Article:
The GST rollout impact cast its shadow on first quarter results declared by two pharmaceutical companies, Alembic Pharmaceuticals and Sanofi India.
Pharma companies first quarter performance would have a negative impact of the GST rollout, feel HDFC Securities analysts.
Alembic Pharma's top-line declined 11 per cent year-on-year (YoY), on a high base and the pre-GST impact. Its India business declined 21 per cent YoY to Rs 230 crore, affected by de-stocking. International business declined 9 per cent to Rs 280 crore, HDFC Securities said.
Amey Chalke & Siddhant Mansukhani, analysts at HDFC Securities, said, "The read-across for the sector from Alembic's results is negative, with the GST impact appearing to be significant. Expect other companies also to report weak domestic numbers, and profitability is also likely to get a hit by discounts and loss of tax credit reimbursements to dealers."
Pranav Amin, managing director, Alembic Pharmaceuticals, in a statement post-the first quarter results, said, “The performance in the quarter was weak primarily due to the transitional provision of GST on the India branded business.”
Sanofi India reported a 23 per cent increase in profit after tax (PAT) quarter on quarter but there was a fall of 14 per cent YoY.
Arihant Capital Market, in a report on Sanofi, said, “Sanofi India posted a marginal decline in revenue of 1 per cent YoY but an increase of 9 per cent QoQ. Gross sales and profit before tax for the quarter were impacted due to down stocking in trade channels in anticipation of the GST regime.” Operating margins of Sanofi also contracted.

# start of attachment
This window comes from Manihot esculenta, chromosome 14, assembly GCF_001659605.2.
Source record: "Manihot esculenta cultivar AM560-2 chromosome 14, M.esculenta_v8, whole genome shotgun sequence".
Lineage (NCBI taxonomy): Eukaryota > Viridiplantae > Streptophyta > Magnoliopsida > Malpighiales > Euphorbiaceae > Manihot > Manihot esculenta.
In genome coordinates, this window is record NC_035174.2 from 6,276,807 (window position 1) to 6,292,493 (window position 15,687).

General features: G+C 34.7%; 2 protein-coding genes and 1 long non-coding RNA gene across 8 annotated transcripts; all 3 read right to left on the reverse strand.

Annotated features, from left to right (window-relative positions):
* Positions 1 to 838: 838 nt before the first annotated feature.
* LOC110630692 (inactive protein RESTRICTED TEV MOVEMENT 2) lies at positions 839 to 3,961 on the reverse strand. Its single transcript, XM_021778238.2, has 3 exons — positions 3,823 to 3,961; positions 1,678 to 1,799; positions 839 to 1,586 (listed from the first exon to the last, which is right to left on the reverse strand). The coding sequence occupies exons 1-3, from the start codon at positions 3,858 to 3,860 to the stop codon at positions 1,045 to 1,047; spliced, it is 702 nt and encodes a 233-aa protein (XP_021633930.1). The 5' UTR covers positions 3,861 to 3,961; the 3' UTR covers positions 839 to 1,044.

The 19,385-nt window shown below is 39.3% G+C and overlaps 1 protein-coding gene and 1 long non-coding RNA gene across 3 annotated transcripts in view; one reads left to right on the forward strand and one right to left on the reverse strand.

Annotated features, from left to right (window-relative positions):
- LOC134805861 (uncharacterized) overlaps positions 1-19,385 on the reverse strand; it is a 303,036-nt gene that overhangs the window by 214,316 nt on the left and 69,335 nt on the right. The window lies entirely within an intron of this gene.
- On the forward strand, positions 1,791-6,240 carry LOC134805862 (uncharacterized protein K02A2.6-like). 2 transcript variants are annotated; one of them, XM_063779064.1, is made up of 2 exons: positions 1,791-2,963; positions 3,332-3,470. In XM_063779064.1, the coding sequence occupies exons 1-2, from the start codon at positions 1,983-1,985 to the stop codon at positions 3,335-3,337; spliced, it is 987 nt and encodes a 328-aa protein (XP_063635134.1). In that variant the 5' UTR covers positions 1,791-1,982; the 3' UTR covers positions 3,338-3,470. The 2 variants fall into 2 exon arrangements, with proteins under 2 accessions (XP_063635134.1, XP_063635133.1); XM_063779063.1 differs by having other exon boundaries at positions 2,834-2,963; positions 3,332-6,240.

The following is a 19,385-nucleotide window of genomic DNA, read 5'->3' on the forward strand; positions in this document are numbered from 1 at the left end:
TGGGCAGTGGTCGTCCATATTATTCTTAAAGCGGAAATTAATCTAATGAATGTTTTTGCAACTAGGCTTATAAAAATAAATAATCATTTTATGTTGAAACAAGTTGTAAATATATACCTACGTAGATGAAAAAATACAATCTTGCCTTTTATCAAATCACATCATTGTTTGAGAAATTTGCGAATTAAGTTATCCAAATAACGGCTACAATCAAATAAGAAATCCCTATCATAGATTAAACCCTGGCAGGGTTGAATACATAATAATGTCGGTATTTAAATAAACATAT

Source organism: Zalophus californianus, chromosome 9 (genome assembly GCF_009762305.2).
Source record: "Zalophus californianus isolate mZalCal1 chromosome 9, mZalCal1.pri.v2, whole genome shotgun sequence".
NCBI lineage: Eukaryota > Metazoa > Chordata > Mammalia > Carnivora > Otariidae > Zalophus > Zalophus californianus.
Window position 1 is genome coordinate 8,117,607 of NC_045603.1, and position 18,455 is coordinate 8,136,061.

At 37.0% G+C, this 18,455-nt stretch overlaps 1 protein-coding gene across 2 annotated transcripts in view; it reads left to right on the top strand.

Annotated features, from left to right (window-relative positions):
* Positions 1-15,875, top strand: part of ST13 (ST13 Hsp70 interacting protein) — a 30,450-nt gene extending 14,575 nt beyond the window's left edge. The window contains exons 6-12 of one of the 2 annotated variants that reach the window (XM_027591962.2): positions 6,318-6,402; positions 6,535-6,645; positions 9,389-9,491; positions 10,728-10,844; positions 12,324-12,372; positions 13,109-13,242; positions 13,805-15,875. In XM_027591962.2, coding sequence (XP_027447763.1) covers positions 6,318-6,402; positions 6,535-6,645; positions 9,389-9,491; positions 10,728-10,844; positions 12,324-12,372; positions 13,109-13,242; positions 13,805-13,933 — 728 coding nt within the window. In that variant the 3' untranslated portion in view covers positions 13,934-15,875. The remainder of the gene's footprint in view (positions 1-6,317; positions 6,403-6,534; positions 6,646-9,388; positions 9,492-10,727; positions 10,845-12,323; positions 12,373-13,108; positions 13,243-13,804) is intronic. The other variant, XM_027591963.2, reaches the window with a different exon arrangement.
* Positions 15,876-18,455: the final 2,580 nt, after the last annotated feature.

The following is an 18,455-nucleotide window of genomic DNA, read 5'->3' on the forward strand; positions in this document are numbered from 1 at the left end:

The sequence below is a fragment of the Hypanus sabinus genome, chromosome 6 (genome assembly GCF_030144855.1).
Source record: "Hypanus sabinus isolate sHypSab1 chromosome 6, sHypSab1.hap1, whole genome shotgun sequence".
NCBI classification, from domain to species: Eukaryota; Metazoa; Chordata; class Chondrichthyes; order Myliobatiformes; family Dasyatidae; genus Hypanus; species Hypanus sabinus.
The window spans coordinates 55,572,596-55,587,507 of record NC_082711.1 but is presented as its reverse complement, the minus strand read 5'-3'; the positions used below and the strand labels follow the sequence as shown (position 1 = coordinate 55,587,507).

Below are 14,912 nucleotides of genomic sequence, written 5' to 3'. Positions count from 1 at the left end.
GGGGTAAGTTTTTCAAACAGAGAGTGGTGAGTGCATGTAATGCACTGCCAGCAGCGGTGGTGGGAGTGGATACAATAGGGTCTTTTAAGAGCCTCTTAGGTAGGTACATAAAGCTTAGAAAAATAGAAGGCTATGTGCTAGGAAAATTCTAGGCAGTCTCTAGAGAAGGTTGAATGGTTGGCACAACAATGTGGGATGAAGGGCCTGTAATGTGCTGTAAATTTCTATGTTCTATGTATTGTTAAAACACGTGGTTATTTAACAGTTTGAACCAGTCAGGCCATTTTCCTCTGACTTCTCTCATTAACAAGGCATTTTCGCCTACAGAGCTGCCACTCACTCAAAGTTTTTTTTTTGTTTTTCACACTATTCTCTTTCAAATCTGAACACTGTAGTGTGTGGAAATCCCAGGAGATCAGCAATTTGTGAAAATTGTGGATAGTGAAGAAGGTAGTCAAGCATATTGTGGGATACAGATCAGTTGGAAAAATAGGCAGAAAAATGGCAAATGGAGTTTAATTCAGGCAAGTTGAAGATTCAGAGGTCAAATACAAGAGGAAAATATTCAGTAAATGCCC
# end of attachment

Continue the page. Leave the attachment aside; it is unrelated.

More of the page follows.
“Ebitda for the quarter fell by 20.3 per cent YoY with a corresponding margin contraction of 509 basis points. Ebitda margin for the quarter stood at 19 per cent. This margin contraction was driven by adverse movements in inventories,” Arihant Capital Market said.
Fitch Ratings expects the overall impact of GST on the pharma sector to be neutral but for the transitory issue of destocking, which could be resolved in the short term as the government announced that it would allow the sale of pre-GST inventory for up to three months.
Some pharmaceutical companies reported availability issues in the supply chain in the run-up to GST implementation.
“This was due mainly to the reluctance of small retailers and dealers to hold stock, as they wanted to avoid any potential losses arising from uncertainty surrounding how unsold stock accumulated before GST will be treated. We see this as a transitory issue which is likely to be resolved in the short-term, as the government announced in early July that it would allow the sale of pre-GST inventory for up to three months,” Fitch Ratings said.